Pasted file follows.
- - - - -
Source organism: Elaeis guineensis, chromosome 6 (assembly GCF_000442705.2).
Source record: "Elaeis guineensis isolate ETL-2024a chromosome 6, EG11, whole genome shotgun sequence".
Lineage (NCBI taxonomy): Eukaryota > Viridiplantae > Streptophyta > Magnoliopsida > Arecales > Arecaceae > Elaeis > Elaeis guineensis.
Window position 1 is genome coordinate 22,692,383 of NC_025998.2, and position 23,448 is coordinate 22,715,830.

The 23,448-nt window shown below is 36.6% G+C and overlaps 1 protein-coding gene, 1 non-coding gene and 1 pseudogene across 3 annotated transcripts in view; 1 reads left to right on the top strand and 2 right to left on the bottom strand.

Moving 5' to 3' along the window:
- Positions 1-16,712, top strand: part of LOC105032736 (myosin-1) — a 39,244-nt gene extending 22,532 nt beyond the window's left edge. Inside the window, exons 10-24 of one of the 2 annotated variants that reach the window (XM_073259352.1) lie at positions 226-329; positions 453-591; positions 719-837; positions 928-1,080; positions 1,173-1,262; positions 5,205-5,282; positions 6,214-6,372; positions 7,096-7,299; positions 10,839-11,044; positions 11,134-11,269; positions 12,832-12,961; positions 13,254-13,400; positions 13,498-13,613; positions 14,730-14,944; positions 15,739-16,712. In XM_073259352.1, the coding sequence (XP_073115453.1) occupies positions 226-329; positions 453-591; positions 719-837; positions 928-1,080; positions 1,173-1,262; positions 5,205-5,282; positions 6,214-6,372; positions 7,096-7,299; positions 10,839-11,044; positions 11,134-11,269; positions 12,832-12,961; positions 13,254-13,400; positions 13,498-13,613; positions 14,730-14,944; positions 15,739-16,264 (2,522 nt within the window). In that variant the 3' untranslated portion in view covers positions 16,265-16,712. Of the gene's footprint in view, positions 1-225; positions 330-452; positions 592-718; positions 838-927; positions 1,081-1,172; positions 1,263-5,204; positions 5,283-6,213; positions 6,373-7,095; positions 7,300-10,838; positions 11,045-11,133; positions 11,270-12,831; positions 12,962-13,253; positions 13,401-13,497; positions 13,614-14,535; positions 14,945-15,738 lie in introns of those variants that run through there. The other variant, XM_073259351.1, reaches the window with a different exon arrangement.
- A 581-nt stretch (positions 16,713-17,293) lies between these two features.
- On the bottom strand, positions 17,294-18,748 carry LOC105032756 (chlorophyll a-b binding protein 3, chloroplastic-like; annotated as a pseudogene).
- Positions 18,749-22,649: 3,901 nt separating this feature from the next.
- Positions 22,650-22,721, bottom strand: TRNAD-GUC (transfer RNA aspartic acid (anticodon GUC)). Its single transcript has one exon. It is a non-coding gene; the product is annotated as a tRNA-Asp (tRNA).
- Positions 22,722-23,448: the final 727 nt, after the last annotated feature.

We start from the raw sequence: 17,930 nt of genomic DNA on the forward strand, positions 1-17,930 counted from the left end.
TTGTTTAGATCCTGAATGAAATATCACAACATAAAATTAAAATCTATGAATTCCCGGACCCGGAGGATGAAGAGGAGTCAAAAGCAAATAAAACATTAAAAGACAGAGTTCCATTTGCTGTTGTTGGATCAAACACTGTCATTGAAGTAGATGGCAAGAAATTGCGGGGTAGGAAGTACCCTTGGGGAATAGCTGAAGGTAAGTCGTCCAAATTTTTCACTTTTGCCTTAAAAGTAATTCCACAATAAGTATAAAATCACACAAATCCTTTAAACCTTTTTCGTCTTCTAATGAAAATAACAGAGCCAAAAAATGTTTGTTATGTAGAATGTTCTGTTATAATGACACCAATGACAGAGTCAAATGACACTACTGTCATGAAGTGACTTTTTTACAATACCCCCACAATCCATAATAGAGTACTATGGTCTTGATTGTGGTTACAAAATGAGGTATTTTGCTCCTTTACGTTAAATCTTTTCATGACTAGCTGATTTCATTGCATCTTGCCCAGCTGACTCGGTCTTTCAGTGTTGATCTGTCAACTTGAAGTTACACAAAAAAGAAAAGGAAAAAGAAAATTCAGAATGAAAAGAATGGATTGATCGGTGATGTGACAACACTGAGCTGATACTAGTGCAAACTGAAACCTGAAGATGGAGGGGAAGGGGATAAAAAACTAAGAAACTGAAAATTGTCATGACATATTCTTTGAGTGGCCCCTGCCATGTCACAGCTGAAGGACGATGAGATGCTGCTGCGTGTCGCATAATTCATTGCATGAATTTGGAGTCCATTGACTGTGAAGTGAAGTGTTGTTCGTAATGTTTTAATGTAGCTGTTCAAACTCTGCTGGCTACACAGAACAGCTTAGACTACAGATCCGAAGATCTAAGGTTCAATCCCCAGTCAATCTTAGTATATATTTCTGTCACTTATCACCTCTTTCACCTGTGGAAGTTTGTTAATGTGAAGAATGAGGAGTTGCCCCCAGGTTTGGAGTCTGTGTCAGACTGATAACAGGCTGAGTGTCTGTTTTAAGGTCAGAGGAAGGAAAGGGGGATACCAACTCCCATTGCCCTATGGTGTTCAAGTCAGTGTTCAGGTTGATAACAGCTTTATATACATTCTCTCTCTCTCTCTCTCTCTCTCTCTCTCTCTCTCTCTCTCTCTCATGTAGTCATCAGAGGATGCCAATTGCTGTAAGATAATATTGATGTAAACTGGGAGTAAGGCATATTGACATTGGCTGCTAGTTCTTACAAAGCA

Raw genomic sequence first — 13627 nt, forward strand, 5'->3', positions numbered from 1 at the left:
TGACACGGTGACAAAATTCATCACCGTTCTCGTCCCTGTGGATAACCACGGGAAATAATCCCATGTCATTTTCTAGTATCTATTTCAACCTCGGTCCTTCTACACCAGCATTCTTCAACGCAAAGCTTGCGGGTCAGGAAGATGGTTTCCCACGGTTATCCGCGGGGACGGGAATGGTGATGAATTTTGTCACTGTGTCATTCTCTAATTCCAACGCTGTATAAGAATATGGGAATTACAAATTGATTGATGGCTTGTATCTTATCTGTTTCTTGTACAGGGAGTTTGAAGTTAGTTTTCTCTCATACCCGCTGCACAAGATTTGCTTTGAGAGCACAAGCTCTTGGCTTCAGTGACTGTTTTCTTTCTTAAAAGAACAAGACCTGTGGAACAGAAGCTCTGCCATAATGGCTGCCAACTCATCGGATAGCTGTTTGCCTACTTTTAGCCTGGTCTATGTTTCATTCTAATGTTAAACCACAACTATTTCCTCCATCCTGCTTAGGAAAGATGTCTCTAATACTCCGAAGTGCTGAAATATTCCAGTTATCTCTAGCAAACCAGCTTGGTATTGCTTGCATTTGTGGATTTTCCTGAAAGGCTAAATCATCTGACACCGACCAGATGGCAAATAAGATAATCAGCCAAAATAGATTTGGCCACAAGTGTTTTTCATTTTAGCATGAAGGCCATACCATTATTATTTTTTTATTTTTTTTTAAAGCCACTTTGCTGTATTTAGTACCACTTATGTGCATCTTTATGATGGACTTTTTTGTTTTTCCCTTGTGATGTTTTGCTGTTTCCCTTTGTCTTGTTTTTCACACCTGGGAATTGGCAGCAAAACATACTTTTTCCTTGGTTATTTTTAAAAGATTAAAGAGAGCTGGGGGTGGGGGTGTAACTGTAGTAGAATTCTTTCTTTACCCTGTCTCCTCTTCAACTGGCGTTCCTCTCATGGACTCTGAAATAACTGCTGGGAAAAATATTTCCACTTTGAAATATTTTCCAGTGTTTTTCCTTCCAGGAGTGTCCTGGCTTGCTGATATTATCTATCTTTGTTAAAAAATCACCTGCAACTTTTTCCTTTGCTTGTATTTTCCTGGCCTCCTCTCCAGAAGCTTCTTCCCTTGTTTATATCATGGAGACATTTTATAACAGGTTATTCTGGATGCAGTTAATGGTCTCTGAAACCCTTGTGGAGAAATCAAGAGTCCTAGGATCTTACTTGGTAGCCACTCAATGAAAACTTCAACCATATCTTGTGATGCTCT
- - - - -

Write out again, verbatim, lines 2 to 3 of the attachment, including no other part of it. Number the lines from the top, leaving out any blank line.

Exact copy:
Source record: "Elaeis guineensis isolate ETL-2024a chromosome 6, EG11, whole genome shotgun sequence".
Lineage (NCBI taxonomy): Eukaryota > Viridiplantae > Streptophyta > Magnoliopsida > Arecales > Arecaceae > Elaeis > Elaeis guineensis.